football coach at the University of
Iowa barring unforeseen develop-
ments."
The University athletic board was
expected to announce Anderson's ap-
pointment Friday, exactly on the
deadline set after its -last meeting
when board representatives said an
"important announcement will be
made within 10 days."
their colleges. And there are boys
reared in poverty with needy
families looking to them for help,
to whom $1,000 would seem a
fabulous sum.
"There has never yet been a pub-
lic scandal in connection with a foot-

By MASE GOPLD
Football invades the wrestling
ranks! That's the latest news from
the Field House balcony where Coach
Cliff Keen's Varsity grapplers are
hard at work preparing for the com-
ing campaign.
No less than eight members of
Fritz Crisler's gridiron crew will join
up with Keen's champion array with-
in the next week. Two of them are
veteran grapplers in the heavyweighti
class, while the rest are comparative
newcomers.
Savilla And Jordan
Joe Savilla, towering tackle who
was forced out of play early in the
season due to an ankle injury, and
Forrest 'Butch' Jordan, a capable
replacement at guard and tackle, are
the heavyweights and both have seen
Varsity wrestling service in the past.
Savilla, who took up wrestling only
last winter, quickly developed into a
finished grappler and proved a con-
sistent winner all last spring. Jordan,
who was not in school last year, was
a Keen mainstay two years ago and
will do plenty of damage to rival
heavyweights this year with his 200
pounds, already toughened by a hard
football season.
Kromer To Report
Paul Kromer, the other half of the
Touchdown Twins, will soon report
to Keen fit and ready to challenge
all members of the 155 pound class,
and the speed which carried him to
many a score on the gridiron should
also prove to be an invaluable aid to
him on the mat.
'The Jeep', Howard Mehaffey, is
another footballer who couldn't resist
the opportunity which wrestling of-
fers to throw the other fellow around
the ring and will also report this
week. 175 pounds will be his class,
although 'The Jeep' isn't at all partic-
ular about whom he wrestles, just as
long as there's another guy around.
Dave Strong, the diminutive half-
back and accurate passer, will now
try his hand at tossing rival wrest-
lers around in place of heaving the
pigskin. He's a 145 pounder: So is
ball game, but among themselves
with doors locked and blinds drawn,
coaches have been known to talk
soberly of certain suspicious instances
that have come to their attention.
They couldn't prove a thing, but they
have long been conscious of the dan-
ger. They have reason to be."

Capt. Harold Nichols, which should'
make things very interesting indeed.
Another Tackle
Bill Smith, 210 pound junior who
alternated at tackle this year with
Don Siegel, will be another addition
to the heavyweight ranks. The foot-
ball boys seem to have a monopoly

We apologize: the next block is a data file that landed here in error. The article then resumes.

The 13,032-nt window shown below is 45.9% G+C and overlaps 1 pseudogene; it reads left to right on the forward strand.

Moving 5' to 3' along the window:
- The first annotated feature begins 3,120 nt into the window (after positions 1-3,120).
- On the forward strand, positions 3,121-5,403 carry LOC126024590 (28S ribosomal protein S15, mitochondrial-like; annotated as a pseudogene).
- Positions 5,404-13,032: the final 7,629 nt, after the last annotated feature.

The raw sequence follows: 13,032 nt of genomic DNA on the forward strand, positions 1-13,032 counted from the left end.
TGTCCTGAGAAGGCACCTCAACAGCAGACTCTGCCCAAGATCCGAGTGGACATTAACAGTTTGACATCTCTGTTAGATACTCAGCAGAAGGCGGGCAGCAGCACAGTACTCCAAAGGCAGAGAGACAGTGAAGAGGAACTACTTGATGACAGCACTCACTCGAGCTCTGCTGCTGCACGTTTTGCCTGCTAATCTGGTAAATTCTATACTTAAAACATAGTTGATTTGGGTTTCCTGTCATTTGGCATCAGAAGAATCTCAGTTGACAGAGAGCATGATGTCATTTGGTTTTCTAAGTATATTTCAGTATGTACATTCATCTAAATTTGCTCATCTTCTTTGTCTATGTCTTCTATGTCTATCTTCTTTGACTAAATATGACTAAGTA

here with Jordan, Savilla and Smith
slated to fight it out for the right to
represent the Wolverines in their
first match.
Then there are two reserve guards
of Crisler's crew who have chosen
wrestling as the next sport on their
program. They are Art Paddy, a can-
didate at 155 pounds, and Art Ben-
nett, at 165 pounds. Both of them
have had previous wrestling experi-
ence and should prove valuable addi-
tions to the squad which already
numbers well over twenty.
Oosterbaan Cuts 11
From Cage Squad
The first cut of the basketball
squad was announced yesterday by
Coach Bennie Oosterbaan. Eleven
men were dropped from the team be-
cause of the limited space for prac-
tice and Oosterbaan indicated that
another cut would follow in the near
future.
The cut left a total of 20 men on
the squad and that number will be
swelled when the candidates from
the football squad report within the
next few days.
Danny Smick, last year's second
string forward, incurred a leg injury
in the Ohio State football battle ard
is expected to be lost to the cage
squad for at least two weeks.
The team takes a holiday today
but will be back at hard drill tomor-
row. The opening game of the sea-,
son is scheduled for Dec. 10 with
Michigan State's strong Spartan five
furnishing the opposition. During
Christmas vacation, the squad will
make its annual eastern trip meet-,
ing Rochester, Syracuse and Cornelll
on Dec. 17, 19 and 22.
I-M OPEN TODAY
The Intramural Building is open
today from 8 a.m. to 6 p.m and
the pool from 3 p.m. to 5:30 p.m.

Southern Cal. vs. U.C.L.A.
Alabama vs. Vanderbilt
Pennsylvania vs. Cornell
Tennessee vs. Kentucky
Brown vs. Columbia
Nebraska vs. Kansas State
Texas vs. Texas A.&M.
Missouri vs. Kansas
Western Reserve vs. Case
Virginia vs. North Carolina
Manhattan vs. Villanova

Tulsavs. Arkansas
Duquesne vs. Niagara
V.M.I. vs. V.P.I.
Arizona vs. Montana
Denver vs. Colorado
N. Carolina St. vs. The Citadel
Maryland vs. W.&L.
PRO FOOTBALL
Detroit vs. Chicago Bears
Brooklyn vs. New York

Ij